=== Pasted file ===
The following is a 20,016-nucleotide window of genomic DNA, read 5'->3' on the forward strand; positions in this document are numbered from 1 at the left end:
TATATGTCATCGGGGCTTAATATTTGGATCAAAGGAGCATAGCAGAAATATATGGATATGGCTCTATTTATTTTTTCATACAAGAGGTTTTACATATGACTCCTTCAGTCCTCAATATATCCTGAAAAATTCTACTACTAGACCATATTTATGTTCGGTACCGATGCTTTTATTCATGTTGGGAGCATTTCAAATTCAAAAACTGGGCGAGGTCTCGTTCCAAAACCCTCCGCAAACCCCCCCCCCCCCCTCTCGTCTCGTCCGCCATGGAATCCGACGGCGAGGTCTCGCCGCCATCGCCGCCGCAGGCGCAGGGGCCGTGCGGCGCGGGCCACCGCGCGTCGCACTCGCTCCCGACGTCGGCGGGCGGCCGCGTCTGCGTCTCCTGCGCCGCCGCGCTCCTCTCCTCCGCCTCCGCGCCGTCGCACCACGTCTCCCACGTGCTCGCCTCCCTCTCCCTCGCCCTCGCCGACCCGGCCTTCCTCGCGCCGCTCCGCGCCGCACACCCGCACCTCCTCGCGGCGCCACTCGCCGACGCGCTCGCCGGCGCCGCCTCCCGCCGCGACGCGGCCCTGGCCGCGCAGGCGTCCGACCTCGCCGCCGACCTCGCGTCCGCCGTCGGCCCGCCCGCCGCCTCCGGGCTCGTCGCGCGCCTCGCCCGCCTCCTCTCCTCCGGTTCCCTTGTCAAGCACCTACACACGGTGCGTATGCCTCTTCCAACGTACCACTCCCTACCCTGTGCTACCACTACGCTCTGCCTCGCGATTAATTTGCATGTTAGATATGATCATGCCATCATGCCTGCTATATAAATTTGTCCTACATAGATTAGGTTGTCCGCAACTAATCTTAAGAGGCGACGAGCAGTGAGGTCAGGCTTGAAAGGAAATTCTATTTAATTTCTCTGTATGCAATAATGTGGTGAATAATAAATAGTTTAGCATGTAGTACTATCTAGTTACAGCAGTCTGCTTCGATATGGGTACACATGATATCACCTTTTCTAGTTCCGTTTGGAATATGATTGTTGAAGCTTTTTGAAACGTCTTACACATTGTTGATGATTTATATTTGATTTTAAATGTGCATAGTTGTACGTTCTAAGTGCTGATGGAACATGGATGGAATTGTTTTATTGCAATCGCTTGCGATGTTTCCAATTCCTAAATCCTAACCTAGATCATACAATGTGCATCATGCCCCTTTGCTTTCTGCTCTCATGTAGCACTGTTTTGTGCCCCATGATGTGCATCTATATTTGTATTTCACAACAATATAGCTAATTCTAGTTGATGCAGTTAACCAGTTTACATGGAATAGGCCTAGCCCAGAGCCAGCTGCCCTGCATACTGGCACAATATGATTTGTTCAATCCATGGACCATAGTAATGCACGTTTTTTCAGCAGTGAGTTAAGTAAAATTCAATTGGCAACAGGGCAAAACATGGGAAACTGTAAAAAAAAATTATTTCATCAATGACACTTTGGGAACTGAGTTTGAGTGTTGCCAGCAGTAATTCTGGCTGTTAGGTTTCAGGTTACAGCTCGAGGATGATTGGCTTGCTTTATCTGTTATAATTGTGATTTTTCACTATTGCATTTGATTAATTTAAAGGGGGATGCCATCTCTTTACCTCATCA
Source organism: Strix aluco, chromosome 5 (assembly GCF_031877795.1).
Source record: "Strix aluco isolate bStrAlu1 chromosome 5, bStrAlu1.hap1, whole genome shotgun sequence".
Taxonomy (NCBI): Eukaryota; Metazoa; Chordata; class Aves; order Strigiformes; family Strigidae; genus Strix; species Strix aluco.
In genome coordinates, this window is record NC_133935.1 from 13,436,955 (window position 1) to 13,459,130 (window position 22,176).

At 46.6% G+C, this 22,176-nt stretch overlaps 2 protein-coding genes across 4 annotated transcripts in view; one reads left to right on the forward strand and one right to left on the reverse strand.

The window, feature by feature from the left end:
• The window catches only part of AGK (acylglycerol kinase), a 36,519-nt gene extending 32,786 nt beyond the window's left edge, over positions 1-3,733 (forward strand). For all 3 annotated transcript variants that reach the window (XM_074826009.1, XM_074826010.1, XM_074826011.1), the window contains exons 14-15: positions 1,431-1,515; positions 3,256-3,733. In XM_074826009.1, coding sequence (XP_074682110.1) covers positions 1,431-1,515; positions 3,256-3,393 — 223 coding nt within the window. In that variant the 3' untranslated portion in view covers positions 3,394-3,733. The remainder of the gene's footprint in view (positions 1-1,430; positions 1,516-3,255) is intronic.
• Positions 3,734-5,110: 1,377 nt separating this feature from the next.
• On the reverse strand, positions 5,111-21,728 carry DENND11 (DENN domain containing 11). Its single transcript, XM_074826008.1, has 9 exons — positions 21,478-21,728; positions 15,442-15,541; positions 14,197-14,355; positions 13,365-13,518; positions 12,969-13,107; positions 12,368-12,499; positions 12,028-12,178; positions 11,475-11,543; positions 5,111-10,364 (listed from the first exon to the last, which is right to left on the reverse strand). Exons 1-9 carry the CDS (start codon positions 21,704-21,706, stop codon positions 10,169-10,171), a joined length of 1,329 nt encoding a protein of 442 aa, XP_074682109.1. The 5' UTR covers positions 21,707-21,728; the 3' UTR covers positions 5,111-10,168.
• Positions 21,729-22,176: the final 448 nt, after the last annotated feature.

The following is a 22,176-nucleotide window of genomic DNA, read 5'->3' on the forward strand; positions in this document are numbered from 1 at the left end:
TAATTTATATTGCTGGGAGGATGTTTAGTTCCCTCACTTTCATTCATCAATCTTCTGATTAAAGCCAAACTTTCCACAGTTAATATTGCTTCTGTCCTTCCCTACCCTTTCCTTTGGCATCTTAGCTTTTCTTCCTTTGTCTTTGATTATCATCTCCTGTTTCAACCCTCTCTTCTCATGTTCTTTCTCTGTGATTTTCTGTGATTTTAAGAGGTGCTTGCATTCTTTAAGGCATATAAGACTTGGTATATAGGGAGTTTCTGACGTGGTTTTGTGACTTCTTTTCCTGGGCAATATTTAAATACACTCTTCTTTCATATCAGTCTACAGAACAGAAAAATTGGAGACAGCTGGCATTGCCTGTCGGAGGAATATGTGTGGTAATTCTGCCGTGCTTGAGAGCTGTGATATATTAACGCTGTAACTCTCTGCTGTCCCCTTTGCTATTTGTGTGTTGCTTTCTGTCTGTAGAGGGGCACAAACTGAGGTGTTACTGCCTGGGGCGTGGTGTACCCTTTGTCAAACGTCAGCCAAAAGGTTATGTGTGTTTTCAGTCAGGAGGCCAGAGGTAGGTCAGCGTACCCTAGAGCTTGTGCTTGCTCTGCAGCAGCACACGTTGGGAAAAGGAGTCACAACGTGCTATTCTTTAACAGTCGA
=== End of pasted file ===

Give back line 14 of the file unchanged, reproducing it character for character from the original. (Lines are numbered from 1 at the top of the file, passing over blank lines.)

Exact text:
TAATTTATATTGCTGGGAGGATGTTTAGTTCCCTCACTTTCATTCATCAATCTTCTGATTAAAGCCAAACTTTCCACAGTTAATATTGCTTCTGTCCTTCCCTACCCTTTCCTTTGGCATCTTAGCTTTTCTTCCTTTGTCTTTGATTATCATCTCCTGTTTCAACCCTCTCTTCTCATGTTCTTTCTCTGTGATTTTCTGTGATTTTAAGAGGTGCTTGCATTCTTTAAGGCATATAAGACTTGGTATATAGGGAGTTTCTGACGTGGTTTTGTGACTTCTTTTCCTGGGCAATATTTAAATACACTCTTCTTTCATATCAGTCTACAGAACAGAAAAATTGGAGACAGCTGGCATTGCCTGTCGGAGGAATATGTGTGGTAATTCTGCCGTGCTTGAGAGCTGTGATATATTAACGCTGTAACTCTCTGCTGTCCCCTTTGCTATTTGTGTGTTGCTTTCTGTCTGTAGAGGGGCACAAACTGAGGTGTTACTGCCTGGGGCGTGGTGTACCCTTTGTCAAACGTCAGCCAAAAGGTTATGTGTGTTTTCAGTCAGGAGGCCAGAGGTAGGTCAGCGTACCCTAGAGCTTGTGCTTGCTCTGCAGCAGCACACGTTGGGAAAAGGAGTCACAACGTGCTATTCTTTAACAGTCGA